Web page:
5) How to get the most value out of only 1 Survey?

To start with by personalising our questions.

As mentioned in step 3 we need to limit the number of questions in order to get better response rates. To do so we recommend to only focus on the main pain point that caused a negative experience.  When a candidate has told you what that was, we should follow up with one more question to dig deeper into that pain point (to find out what we could do to improve this).

We can only do so if our survey is “dynamic”, which means the follow question changes depending on the answer to the previous question.

Making your survey dynamic has a very positive impact on the response rates and on the candidate experience itself. However, we could take this one step further by making our survey “intelligent”:

In principle we can divide the Candidates who will fill out the Survey in 2 groups:

  • Candidates who had a positive experience in our process
  • Candidates who did not have a positive experience in our process

We can get most out of both “types” of candidates by asking them different kinds of questions.

At We Like Talent we take both “type” of Candidates through separate paths of questioning:

  • Candidates who did not have a fully positive experience in our hiring process we lead through a short path of questions to uncover what we need to improve (actionable insights rather than general impressions).
  • Candidates who had a great experience in our process we will not “bore” too much with trying to figure out in lots of detail what we could still improve even more. With candidates who had a great experience, we are in an excellent position to ask for some “favours”.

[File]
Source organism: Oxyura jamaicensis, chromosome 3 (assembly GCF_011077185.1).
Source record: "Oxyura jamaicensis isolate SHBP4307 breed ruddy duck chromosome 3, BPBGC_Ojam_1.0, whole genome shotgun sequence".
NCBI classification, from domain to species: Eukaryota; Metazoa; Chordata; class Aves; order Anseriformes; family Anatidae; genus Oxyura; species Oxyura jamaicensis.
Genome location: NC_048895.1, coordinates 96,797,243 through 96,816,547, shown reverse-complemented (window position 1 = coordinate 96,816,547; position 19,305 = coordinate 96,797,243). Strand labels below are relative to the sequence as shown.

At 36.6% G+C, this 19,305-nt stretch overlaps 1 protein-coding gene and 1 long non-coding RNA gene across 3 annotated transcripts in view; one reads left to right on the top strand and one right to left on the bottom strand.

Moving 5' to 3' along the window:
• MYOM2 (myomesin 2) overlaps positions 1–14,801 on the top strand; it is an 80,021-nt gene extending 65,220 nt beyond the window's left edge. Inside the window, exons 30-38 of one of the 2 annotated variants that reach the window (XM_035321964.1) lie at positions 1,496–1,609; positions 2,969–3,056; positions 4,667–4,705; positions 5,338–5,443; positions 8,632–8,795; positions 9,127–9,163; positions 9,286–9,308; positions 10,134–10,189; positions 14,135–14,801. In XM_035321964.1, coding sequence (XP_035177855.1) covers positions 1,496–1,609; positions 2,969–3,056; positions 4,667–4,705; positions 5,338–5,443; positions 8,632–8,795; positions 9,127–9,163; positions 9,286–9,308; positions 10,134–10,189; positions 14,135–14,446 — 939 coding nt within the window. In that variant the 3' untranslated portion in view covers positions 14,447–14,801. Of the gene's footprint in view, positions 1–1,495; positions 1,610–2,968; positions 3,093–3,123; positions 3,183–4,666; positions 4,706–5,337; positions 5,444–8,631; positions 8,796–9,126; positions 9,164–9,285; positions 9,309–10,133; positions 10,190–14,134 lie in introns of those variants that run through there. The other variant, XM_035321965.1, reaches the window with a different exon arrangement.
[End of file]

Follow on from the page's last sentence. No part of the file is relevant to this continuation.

The intelligent Candidate Survey we use at We Like Talent will automatically ask really positive Candidates for a referral and a short public interview review on Glassdoor.

 

Separate question paths in the We Like Talent candidate survey

 

Another positive side effect of making your survey “dynamic”, by personalising the type of questions depending on how candidates felt about our process, is that it gives candidates even more so the feeling that you are listening to them. This in itself is a Candidate Experience improvement 🙂

6)  Add a question that will generate your Candidate Net Promoter Score

To calculate a Net Promoter Score, candidates are asked how likely they are to recommend friends or colleagues to apply for a position at our company on a scale of 1 to 10.

  • Candidates that give a rating of 9 or 10 are considered employer brand “promoters.”
  • Rates between 1 or 6 are considered “detractors.”
  • Candidates that give a rating of  7 or 8 are considered “passive.”

The Candidate Net Promoter Score itself is a number between -100 to 100 and is calculated as the percentage of promoters minus the percentage of detractors. If there are only detractors the cNPS -100. If there are only promoters the cNPS is 100.

This metric will give an overview of the general feeling Candidates have about your hiring process. It will even be more powerful if you can measure the Candidate Net Promoter Score per department. We will get back to that later when we go into how to collect and display the feedback we generate.

Claude Loeffen (Founder at We Like Talent), We Like Talent